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Milberger's Nursery and Landscaping
3920 North Loop 1604 E.
San Antonio, TX 78247

Three exits east of 281, inside of 1604
Next to the Diamond Shamrock station
Please click map for more detailed map and driving directions.

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Questions for the Week

Watering Plants and Drip Irrigation

When it rains, it pours, but when the weather is dry, a drip is enough. This is a very appropriate time to discuss water needs because, pretty soon, you will need water—and lots of it!

How will your plants survive, or should I say, “will your plants survive”? Since most of us are self-made paupers, money is a commodity that is usually in short supply. Water is a necessity for all life, but people hate to spend money for the most precious of all liquids. Yet, these same people will go on a boozing binge and spend enough in one night to water plants for 6 months!

Obviously, I am not going to reform the boozers, but maybe I can save some plants from desiccation. The only fate worse than thirst for a plant is death. In fact, they often accompany one another! Even if some folks are wise enough to know when to water a thirsty plant just seconds before it crosses death's threshold, these procrastinators are still losers. When a plant thirsts and is severely stressed, overall vigor and production is decreased. This is especially true of plants that are expected to produce fruit. Not only will total yield be decreased, but fruit quality will also decline. Carrots, onions and tomatoes start cracking! Eggplant fruit gets bitter! Shrubs mysteriously die! Flowers bloom with mediocrity! Trees do not grow rapidly! The house's foundation cracks! What is causing all of these calamities? Lack of and improper application of water is the culprit of all of these problems.

Most people don't intentionally make their plants suffer. There are three categories in which the thirst inflicters fall -- those who don't know when to water, those who don't know how to water and those who are so absent-minded they forget. Some may qualify for more than one of these categories.

How do you know when to water? Some people say water when the plant wilts. When a plant wilts, it is obviously in a stressed condition and the damage (foliage burn, foul-tasting fruit, production loss) has already occurred. Besides, does the wilting of a plant indicate drought? I have seen wilted plants standing in water, i.e., they were water-logged. Plants wilt with root rot diseases. So wilt is the worst possible indication. Soil moisture is the best criterion for watering. If the soil moisture is adequate, don't water, even if the plant is wilted. To test for soil moisture, probe around plants with your finger. If the soil is moist several inches deep, your plant is okay.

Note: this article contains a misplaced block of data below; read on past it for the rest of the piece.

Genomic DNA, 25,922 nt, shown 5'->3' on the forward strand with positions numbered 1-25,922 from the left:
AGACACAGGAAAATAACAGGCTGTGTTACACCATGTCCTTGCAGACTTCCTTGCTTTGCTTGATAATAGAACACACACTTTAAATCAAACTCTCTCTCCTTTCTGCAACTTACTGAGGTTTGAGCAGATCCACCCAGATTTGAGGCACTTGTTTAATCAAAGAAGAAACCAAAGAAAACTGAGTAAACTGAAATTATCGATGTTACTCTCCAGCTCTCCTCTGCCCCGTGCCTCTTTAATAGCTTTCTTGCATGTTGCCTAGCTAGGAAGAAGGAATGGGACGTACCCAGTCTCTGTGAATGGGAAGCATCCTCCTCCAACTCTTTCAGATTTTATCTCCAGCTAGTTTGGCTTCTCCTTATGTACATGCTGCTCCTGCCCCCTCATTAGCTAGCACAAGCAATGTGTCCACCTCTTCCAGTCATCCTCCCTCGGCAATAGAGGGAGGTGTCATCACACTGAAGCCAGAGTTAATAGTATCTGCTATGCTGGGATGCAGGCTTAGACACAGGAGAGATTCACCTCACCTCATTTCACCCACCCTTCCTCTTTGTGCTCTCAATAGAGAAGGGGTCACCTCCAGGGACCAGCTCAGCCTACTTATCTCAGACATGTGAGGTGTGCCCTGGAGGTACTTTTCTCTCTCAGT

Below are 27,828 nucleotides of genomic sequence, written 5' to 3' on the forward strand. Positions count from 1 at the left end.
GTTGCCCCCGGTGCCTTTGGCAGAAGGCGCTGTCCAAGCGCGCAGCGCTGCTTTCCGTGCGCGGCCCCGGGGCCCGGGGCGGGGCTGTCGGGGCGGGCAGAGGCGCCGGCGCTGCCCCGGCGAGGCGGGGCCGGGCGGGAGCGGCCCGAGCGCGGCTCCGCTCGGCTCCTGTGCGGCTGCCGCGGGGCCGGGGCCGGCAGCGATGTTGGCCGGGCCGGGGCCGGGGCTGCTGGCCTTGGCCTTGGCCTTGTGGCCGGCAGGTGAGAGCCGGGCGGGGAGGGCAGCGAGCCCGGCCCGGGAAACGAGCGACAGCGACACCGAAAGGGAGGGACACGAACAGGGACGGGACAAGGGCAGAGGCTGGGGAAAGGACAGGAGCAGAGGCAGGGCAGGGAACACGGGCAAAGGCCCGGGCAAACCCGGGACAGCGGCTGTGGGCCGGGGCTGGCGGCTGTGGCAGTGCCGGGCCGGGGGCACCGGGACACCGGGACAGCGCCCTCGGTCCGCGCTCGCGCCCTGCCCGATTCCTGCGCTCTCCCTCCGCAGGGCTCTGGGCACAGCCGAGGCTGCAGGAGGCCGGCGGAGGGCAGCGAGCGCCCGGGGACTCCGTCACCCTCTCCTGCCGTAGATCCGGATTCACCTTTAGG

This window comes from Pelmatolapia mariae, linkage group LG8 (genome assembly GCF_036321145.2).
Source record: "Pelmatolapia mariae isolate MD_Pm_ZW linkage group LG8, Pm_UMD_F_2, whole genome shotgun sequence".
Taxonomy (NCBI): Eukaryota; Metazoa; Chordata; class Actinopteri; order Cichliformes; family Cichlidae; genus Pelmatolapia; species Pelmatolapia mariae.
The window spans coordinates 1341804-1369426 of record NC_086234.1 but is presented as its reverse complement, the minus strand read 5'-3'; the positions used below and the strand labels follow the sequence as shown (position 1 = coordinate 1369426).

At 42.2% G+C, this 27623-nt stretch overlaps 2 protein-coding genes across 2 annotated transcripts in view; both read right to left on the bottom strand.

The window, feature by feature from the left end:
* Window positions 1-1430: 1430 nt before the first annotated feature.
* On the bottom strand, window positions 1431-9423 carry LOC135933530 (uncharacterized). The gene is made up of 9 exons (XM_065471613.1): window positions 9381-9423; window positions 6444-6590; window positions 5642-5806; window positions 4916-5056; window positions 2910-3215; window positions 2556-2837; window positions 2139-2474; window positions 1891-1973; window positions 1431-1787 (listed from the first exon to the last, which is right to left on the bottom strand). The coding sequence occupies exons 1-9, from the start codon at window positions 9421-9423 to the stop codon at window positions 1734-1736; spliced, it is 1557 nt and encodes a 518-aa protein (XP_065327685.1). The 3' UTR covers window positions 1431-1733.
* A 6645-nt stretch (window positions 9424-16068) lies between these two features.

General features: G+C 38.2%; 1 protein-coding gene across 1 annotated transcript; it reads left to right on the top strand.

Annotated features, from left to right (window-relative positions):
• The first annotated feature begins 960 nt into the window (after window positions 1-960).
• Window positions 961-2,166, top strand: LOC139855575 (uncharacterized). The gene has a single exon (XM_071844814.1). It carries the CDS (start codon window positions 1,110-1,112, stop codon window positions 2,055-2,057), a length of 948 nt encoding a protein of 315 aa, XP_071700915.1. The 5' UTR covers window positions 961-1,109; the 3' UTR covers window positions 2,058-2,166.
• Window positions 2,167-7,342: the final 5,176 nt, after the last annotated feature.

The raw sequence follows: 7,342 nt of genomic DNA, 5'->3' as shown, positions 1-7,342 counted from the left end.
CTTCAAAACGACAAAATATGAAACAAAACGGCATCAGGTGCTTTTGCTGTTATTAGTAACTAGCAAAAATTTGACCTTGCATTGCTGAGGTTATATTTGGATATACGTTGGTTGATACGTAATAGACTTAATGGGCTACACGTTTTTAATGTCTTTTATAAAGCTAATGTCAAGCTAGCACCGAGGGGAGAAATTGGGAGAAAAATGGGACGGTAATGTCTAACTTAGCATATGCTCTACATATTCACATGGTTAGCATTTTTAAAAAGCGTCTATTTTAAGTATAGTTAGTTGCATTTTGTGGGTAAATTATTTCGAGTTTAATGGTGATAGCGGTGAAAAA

Rooting depth is the most limiting plant characteristic in relation to water uptake.

Crops with shallow root systems, such as onions and celery, require more frequent irrigations than deep-rooted crops such as pumpkins, tomatoes, and watermelons.

Very shallow rooted crops include celery, lettuce, onion, radish; shallow-rooted crops include broccoli, cabbage, cauliflower, Chinese cabbage, cucumber, muskmelon, pepper (transplanted), spinach, and tomato (transplanted); intermediate rooted crops include bean (snap), beet, carrot, eggplant, pea, pepper (seeded), rutabaga, and summer squash; deep-rooted crops include asparagus, beans (lima), parsnip, pumpkin, winter squash, tomato (seeded), and watermelon.

The most critical stages of growth for vegetable crops and when moisture stress is the most damaging to yields are asparagus (fern growth), snap bean (pod-filling), broccoli (establishment, head development), cabbage (establishment, head development), carrot (establishment, head development), cauliflower (establishment, head development), celery (establishment, rapid growth during hot periods), sweet corn (tasseling, silking, and ear filling), cucumber (flowering, fruit enlargement), eggplant (flowering, fruit development), lettuce (head development), muskmelon (flowering, fruit enlargement), onion (bulb enlargement), pea (flowering, pod-filling), pepper (transplanting, fruit set and development), squash pumpkin (flowering, fruit development), radish (root enlargement), summer squash (flowering, fruit development), tomato (flowering, fruit set and enlargement) and turnip (root enlargement).